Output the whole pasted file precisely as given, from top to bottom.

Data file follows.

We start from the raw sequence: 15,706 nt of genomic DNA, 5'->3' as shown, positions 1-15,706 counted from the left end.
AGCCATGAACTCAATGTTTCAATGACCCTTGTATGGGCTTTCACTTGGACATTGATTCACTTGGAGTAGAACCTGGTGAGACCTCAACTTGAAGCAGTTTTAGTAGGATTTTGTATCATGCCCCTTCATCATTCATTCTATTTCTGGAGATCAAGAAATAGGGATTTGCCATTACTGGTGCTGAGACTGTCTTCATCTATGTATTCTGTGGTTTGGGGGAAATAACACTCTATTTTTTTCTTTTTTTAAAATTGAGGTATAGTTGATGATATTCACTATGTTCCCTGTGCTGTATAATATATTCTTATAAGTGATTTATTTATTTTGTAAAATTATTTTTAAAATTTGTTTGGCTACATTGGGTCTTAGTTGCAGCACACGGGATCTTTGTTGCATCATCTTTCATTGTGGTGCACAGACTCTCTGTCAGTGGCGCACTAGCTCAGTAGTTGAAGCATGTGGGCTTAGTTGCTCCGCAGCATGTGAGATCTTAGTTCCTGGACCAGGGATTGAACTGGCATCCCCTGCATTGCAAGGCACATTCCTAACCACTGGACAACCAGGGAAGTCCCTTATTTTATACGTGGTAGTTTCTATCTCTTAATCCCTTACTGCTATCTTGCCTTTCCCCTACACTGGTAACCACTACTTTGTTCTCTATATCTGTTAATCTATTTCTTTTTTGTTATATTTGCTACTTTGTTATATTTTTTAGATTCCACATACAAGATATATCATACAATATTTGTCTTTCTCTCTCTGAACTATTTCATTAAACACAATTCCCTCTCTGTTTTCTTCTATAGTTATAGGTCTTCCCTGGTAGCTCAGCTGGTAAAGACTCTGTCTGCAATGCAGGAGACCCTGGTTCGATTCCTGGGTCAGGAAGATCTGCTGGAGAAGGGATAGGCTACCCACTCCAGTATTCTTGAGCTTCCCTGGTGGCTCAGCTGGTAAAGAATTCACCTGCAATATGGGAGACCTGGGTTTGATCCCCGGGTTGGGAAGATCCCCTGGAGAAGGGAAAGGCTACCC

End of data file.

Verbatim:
We start from the raw sequence: 15,706 nt of genomic DNA, 5'->3' as shown, positions 1-15,706 counted from the left end.
AGCCATGAACTCAATGTTTCAATGACCCTTGTATGGGCTTTCACTTGGACATTGATTCACTTGGAGTAGAACCTGGTGAGACCTCAACTTGAAGCAGTTTTAGTAGGATTTTGTATCATGCCCCTTCATCATTCATTCTATTTCTGGAGATCAAGAAATAGGGATTTGCCATTACTGGTGCTGAGACTGTCTTCATCTATGTATTCTGTGGTTTGGGGGAAATAACACTCTATTTTTTTCTTTTTTTAAAATTGAGGTATAGTTGATGATATTCACTATGTTCCCTGTGCTGTATAATATATTCTTATAAGTGATTTATTTATTTTGTAAAATTATTTTTAAAATTTGTTTGGCTACATTGGGTCTTAGTTGCAGCACACGGGATCTTTGTTGCATCATCTTTCATTGTGGTGCACAGACTCTCTGTCAGTGGCGCACTAGCTCAGTAGTTGAAGCATGTGGGCTTAGTTGCTCCGCAGCATGTGAGATCTTAGTTCCTGGACCAGGGATTGAACTGGCATCCCCTGCATTGCAAGGCACATTCCTAACCACTGGACAACCAGGGAAGTCCCTTATTTTATACGTGGTAGTTTCTATCTCTTAATCCCTTACTGCTATCTTGCCTTTCCCCTACACTGGTAACCACTACTTTGTTCTCTATATCTGTTAATCTATTTCTTTTTTGTTATATTTGCTACTTTGTTATATTTTTTAGATTCCACATACAAGATATATCATACAATATTTGTCTTTCTCTCTCTGAACTATTTCATTAAACACAATTCCCTCTCTGTTTTCTTCTATAGTTATAGGTCTTCCCTGGTAGCTCAGCTGGTAAAGACTCTGTCTGCAATGCAGGAGACCCTGGTTCGATTCCTGGGTCAGGAAGATCTGCTGGAGAAGGGATAGGCTACCCACTCCAGTATTCTTGAGCTTCCCTGGTGGCTCAGCTGGTAAAGAATTCACCTGCAATATGGGAGACCTGGGTTTGATCCCCGGGTTGGGAAGATCCCCTGGAGAAGGGAAAGGCTACCC